The fixed exchange rate systems, however, can often lead to a severe financial crisis since a fixed exchange rate is difficult to maintain in the long-term. This was seen in the Mexican financial crisis in 1995, Asia (1997) and Russia (1997), when an attempt to maintain a high value of the currency resulted in a high overvaluation. This caused that governments could no longer meet the demands to convert the local currency to foreign currency at the fixed exchange rate. With speculation and panic, investors rushed to pull their money out of the country and turn it into foreign currency before the local currency was devalued against the currency to which it was attached, and finally the supplies from Central Bank reserves they were exhausted. In the case of Mexico, the government was forced to devalue the peso by 30%. In Thailand, the government finally had to accept a flexible exchange rate, and by the end of 1997, the Thai baht had lost 50% of its demand in the market.
Although the fixed exchange rate system has favored the expansion of world trade and monetary stability, it was used only momentarily by all major economies. Although a flexible exchange rate system is not without its flaws, it has proven more effective in determining the long term value of a currency and create a balance in the international market environment.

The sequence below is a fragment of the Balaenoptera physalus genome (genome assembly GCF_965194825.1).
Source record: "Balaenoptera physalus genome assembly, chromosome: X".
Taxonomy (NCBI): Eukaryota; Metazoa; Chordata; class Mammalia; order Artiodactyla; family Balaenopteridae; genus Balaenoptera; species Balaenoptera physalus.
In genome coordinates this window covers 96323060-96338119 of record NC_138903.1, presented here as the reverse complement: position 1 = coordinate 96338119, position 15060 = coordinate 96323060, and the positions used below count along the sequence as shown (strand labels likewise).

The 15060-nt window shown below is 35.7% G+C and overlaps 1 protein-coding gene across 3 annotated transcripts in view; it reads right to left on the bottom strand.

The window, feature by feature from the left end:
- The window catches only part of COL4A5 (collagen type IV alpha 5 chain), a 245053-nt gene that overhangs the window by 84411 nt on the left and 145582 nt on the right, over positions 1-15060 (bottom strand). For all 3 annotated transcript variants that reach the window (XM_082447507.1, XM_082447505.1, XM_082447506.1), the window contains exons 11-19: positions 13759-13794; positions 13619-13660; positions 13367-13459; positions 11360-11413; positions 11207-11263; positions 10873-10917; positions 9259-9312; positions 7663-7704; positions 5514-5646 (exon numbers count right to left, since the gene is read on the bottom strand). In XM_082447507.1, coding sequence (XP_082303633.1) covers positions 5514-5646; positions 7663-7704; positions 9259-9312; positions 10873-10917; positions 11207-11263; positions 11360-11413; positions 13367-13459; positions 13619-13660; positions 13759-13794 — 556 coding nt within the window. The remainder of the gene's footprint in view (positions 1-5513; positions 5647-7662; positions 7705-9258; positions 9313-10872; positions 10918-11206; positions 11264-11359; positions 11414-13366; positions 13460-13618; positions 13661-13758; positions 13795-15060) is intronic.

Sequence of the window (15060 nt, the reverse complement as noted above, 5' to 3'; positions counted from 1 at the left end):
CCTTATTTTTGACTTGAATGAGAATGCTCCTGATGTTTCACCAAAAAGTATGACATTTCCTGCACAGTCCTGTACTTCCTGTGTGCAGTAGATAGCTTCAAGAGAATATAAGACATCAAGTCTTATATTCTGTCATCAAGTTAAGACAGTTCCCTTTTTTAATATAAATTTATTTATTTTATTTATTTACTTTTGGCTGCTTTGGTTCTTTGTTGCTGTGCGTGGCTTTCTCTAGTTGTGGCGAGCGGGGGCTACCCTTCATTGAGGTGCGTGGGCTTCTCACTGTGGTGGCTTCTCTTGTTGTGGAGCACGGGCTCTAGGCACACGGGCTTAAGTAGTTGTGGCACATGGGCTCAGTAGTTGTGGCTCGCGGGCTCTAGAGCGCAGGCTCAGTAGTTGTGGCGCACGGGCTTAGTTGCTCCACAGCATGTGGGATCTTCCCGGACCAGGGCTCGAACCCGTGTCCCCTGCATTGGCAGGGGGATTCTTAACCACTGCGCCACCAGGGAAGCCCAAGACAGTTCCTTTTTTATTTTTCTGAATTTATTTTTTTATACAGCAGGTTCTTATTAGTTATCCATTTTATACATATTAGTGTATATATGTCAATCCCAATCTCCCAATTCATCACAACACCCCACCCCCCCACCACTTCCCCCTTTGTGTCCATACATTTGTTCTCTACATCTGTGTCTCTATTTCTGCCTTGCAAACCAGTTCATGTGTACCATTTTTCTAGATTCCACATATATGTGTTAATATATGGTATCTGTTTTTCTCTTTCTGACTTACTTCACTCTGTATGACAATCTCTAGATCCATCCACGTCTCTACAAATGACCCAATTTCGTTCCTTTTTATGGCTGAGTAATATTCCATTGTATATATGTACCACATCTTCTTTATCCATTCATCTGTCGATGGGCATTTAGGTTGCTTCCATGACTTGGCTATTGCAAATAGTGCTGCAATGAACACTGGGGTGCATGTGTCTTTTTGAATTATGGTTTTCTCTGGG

The fixed exchange rate in the international arena
Between 1870 and 1914, there was a fixed exchange system at large scale. The value of currencies was tied to gold, the value of currencies was fixed at an exchange rate established in ounces of gold. This is known as the gold standard. This allowed the free movement of capital and the stability of global currencies and encouraged international trade, however, with the onset of World War I, the gold standard was abandoned.
At the end of World War II, the Bretton Woods conference in an effort to achieve global economic stability loss and an increase in world trade established the basic rules and regulations that govern the international monetary exchange. The IMF (International Monetary Fund) and an international monetary system were created to boost foreign trade, maintain the stability of the currencies of the different countries and, therefore, the global economy.
In Bretton Woods was agreed that currencies would again have a fixed exchange rate, but this time with the US dollar, which in turn was pegged to gold at the rate of $35 per ounce. Thus the value of currencies could be expressed directly in US dollars. If a country needed to readjust the value of its currency, it had to go to the IMF. This situation continued until 1971, the moment at which the US dollar could not continue to maintain a fixed exchange rate against gold.
Since then governments of major economies began adopting a system of flexible exchange rates. In 1985, they abandoned any attempt to re-establish a type of binding global change and the gold standard was completely abandoned too. Today there are still some countries with a fixed exchange rate system, especially colonies and European ex-colonies European and developing countries and emerging economies.